Omaha schools working to keep student-athletes safe in the heat
OMAHA, Neb. (WOWT) - “Heat illness is 100% preventable,” said Ron Higdon, assistant director for the Nebraska School Activities Association, or NSAA.
The organization, which governs more than 300 high schools across the state, gave each school a wet bulb globe thermometer.
“It’s a heat stress tracker,” said Higdon.
The $500 tool uses five factors to measure the effect of this weather on the human body, whereas the heat index just uses two factors: temperature and humidity.
“It takes wind speed. It takes ambient temperature, relative humidity, sun angle, and cloud cover,” Higdon said.
Coaches use all that information to decide how to hold practice based on certain parameters.
Readings in the orange suggest less equipment and more rest. Readings in the red prohibit strenuous exercise like conditioning. Black means no outdoor activities. High school coaches part of the NSAA are also required every three years to participate in heat-related training.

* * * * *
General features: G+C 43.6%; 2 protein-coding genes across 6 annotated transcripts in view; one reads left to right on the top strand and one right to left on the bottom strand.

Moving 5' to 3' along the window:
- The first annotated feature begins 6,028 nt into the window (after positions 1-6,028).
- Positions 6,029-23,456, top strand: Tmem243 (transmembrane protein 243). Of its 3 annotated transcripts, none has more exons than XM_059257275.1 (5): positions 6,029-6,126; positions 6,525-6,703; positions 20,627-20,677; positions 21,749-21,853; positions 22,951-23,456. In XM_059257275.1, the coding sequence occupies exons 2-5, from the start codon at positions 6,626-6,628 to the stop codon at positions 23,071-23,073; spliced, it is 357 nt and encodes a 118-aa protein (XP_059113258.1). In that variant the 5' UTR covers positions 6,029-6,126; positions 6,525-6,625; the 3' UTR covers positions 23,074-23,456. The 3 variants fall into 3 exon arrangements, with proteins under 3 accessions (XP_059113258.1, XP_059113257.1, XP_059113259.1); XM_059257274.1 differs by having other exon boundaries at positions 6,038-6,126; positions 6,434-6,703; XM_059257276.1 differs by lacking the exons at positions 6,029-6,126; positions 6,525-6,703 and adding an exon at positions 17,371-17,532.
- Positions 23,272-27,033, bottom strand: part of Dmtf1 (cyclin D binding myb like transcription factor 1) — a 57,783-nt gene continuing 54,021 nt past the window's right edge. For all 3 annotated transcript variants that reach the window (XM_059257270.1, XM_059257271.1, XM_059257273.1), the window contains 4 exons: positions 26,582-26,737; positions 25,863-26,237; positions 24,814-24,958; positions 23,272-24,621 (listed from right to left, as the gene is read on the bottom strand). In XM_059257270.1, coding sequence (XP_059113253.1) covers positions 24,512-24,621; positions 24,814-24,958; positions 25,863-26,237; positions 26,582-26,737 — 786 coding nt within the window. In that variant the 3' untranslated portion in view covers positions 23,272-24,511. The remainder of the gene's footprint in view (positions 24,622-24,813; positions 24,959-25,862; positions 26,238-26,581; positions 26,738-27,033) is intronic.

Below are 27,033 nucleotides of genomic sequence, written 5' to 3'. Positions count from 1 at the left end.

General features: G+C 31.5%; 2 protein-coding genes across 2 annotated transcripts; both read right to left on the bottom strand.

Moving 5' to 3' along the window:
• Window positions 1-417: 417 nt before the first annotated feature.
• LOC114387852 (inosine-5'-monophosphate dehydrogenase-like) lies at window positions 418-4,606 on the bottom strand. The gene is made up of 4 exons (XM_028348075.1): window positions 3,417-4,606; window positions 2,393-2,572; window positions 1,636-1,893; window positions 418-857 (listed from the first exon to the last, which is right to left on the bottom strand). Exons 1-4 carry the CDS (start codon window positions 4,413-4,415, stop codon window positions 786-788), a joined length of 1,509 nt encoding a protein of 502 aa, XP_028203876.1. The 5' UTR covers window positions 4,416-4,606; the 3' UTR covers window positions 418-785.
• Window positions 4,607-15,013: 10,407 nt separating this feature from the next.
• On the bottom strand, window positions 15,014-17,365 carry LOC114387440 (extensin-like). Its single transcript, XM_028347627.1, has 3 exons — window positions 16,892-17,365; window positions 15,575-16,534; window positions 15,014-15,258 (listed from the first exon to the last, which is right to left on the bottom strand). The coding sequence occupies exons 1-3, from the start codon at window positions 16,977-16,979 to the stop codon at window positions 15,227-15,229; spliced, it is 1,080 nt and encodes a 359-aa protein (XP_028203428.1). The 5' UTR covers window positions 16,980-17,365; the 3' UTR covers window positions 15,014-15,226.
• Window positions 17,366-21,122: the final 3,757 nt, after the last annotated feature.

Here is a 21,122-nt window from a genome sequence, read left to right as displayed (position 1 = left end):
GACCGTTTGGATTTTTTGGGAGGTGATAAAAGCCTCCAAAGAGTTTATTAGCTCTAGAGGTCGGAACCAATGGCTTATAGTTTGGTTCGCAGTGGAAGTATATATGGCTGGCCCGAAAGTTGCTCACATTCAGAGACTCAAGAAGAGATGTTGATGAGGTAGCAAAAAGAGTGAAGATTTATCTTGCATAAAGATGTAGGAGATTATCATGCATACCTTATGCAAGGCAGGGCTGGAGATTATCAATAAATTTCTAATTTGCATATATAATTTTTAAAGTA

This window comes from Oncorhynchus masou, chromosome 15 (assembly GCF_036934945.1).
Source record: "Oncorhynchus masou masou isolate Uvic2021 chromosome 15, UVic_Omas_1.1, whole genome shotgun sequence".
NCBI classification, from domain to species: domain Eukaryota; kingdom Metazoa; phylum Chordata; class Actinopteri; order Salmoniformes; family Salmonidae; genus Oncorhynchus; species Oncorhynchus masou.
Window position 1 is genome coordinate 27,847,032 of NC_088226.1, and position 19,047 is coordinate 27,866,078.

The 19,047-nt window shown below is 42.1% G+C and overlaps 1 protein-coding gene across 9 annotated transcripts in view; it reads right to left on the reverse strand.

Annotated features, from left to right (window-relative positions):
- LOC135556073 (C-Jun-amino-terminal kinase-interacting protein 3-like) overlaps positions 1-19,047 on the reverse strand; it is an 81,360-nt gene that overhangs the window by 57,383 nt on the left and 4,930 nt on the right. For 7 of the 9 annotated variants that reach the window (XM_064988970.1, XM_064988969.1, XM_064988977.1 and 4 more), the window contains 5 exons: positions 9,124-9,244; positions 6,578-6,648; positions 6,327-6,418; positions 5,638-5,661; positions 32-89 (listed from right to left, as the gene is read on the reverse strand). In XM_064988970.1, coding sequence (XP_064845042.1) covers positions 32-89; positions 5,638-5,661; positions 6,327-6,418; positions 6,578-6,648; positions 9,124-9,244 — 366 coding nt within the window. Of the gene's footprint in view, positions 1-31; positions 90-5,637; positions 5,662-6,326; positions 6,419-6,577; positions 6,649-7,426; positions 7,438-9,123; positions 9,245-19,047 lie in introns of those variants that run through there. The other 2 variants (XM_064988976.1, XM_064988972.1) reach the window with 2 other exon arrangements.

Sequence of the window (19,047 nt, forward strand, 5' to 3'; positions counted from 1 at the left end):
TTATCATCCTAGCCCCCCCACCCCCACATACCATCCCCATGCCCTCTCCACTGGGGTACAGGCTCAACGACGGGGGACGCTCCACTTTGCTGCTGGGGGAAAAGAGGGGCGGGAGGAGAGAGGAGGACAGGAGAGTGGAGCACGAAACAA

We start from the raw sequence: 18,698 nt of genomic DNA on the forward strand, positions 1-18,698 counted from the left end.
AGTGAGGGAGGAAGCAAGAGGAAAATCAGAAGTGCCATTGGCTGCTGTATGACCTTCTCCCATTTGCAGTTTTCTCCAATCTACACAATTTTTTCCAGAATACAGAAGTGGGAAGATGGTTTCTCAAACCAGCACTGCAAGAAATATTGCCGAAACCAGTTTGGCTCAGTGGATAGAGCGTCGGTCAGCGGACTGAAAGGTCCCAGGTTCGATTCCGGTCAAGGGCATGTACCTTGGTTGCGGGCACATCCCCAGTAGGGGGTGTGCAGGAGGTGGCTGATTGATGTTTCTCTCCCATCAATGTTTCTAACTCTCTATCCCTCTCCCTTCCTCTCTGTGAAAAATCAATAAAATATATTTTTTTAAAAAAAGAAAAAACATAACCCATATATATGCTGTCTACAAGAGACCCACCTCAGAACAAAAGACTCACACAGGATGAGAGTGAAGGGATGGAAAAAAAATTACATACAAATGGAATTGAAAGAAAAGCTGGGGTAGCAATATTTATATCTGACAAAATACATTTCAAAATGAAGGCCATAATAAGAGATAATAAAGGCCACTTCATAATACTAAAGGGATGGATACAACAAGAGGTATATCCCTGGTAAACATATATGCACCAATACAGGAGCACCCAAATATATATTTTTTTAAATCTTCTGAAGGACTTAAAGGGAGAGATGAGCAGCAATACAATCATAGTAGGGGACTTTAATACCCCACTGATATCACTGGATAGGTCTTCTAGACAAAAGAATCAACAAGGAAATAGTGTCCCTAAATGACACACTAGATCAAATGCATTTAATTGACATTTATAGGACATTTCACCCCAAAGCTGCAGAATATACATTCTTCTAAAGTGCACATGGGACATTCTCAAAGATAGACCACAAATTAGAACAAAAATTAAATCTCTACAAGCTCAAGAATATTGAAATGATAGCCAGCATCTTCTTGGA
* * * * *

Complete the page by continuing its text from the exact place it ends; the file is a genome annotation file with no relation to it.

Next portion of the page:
6 First Alert meteorologist Jade Steffens said at night, it still feels hot.
“Unusually high summertime temperatures for the nighttime are warming twice as much as the daytime temperatures,” Steffens said.
That’s why the NSAA has put these precautions in place.
“When the sun goes down that temperature might not go down so much but your reading goes down because the sun has a huge impact on your WGBT reading,” said Higdon.
Staying out of the sun is the top priority.
“If you take away the sunlight it does cool us down about 10, 15 degrees, so if they need to find the time to practice outside, that is the best option,” said Steffens. “But it is still really hard to cool down with all that humidity in the air.”
Omaha school officials say the inside of some of their buildings are also feeling the stress of the heat and that they’re working around the clock to keep their cooling systems running.
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